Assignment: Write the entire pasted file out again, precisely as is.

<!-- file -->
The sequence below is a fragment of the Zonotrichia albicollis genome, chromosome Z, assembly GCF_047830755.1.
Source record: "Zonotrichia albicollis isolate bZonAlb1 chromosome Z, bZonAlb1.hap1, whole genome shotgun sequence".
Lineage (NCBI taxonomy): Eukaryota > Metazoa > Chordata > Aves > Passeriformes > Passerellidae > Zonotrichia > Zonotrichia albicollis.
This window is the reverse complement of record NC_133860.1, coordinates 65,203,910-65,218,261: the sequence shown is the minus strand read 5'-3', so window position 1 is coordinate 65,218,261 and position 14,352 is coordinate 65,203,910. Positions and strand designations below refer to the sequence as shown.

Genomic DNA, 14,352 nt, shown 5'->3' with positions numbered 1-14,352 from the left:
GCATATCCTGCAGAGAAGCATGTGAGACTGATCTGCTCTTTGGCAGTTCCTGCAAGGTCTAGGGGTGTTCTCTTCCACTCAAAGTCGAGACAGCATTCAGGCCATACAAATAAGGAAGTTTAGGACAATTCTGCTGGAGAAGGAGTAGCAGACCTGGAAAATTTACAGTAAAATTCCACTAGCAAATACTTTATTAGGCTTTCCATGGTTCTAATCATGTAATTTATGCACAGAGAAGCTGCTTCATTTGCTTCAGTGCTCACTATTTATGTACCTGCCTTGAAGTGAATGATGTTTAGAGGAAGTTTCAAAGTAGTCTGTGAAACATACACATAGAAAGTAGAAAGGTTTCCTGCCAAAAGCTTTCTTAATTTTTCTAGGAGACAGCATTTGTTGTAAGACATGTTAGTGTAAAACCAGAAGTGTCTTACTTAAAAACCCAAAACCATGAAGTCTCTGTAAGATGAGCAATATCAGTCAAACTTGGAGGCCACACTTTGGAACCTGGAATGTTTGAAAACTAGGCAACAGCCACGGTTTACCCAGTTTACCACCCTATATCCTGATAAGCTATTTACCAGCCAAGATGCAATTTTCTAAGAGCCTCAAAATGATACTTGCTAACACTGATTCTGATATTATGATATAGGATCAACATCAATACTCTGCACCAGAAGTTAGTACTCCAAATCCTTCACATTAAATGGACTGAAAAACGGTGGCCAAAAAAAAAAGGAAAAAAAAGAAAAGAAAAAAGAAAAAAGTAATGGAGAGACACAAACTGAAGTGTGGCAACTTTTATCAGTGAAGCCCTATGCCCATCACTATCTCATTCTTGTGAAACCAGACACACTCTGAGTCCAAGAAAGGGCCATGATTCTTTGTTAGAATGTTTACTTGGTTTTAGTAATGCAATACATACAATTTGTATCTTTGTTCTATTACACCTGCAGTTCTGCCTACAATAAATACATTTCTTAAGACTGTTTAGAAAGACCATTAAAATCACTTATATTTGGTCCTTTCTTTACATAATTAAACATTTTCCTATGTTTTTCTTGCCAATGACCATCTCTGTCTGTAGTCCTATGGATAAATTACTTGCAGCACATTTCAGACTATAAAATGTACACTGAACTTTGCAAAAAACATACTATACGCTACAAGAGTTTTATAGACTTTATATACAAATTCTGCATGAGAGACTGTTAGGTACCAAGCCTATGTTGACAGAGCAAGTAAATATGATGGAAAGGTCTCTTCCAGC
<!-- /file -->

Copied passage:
The sequence below is a fragment of the Zonotrichia albicollis genome, chromosome Z, assembly GCF_047830755.1.
Source record: "Zonotrichia albicollis isolate bZonAlb1 chromosome Z, bZonAlb1.hap1, whole genome shotgun sequence".
Lineage (NCBI taxonomy): Eukaryota > Metazoa > Chordata > Aves > Passeriformes > Passerellidae > Zonotrichia > Zonotrichia albicollis.
This window is the reverse complement of record NC_133860.1, coordinates 65,203,910-65,218,261: the sequence shown is the minus strand read 5'-3', so window position 1 is coordinate 65,218,261 and position 14,352 is coordinate 65,203,910. Positions and strand designations below refer to the sequence as shown.

Genomic DNA, 14,352 nt, shown 5'->3' with positions numbered 1-14,352 from the left:
GCATATCCTGCAGAGAAGCATGTGAGACTGATCTGCTCTTTGGCAGTTCCTGCAAGGTCTAGGGGTGTTCTCTTCCACTCAAAGTCGAGACAGCATTCAGGCCATACAAATAAGGAAGTTTAGGACAATTCTGCTGGAGAAGGAGTAGCAGACCTGGAAAATTTACAGTAAAATTCCACTAGCAAATACTTTATTAGGCTTTCCATGGTTCTAATCATGTAATTTATGCACAGAGAAGCTGCTTCATTTGCTTCAGTGCTCACTATTTATGTACCTGCCTTGAAGTGAATGATGTTTAGAGGAAGTTTCAAAGTAGTCTGTGAAACATACACATAGAAAGTAGAAAGGTTTCCTGCCAAAAGCTTTCTTAATTTTTCTAGGAGACAGCATTTGTTGTAAGACATGTTAGTGTAAAACCAGAAGTGTCTTACTTAAAAACCCAAAACCATGAAGTCTCTGTAAGATGAGCAATATCAGTCAAACTTGGAGGCCACACTTTGGAACCTGGAATGTTTGAAAACTAGGCAACAGCCACGGTTTACCCAGTTTACCACCCTATATCCTGATAAGCTATTTACCAGCCAAGATGCAATTTTCTAAGAGCCTCAAAATGATACTTGCTAACACTGATTCTGATATTATGATATAGGATCAACATCAATACTCTGCACCAGAAGTTAGTACTCCAAATCCTTCACATTAAATGGACTGAAAAACGGTGGCCAAAAAAAAAAGGAAAAAAAAGAAAAGAAAAAAGAAAAAAGTAATGGAGAGACACAAACTGAAGTGTGGCAACTTTTATCAGTGAAGCCCTATGCCCATCACTATCTCATTCTTGTGAAACCAGACACACTCTGAGTCCAAGAAAGGGCCATGATTCTTTGTTAGAATGTTTACTTGGTTTTAGTAATGCAATACATACAATTTGTATCTTTGTTCTATTACACCTGCAGTTCTGCCTACAATAAATACATTTCTTAAGACTGTTTAGAAAGACCATTAAAATCACTTATATTTGGTCCTTTCTTTACATAATTAAACATTTTCCTATGTTTTTCTTGCCAATGACCATCTCTGTCTGTAGTCCTATGGATAAATTACTTGCAGCACATTTCAGACTATAAAATGTACACTGAACTTTGCAAAAAACATACTATACGCTACAAGAGTTTTATAGACTTTATATACAAATTCTGCATGAGAGACTGTTAGGTACCAAGCCTATGTTGACAGAGCAAGTAAATATGATGGAAAGGTCTCTTCCAGC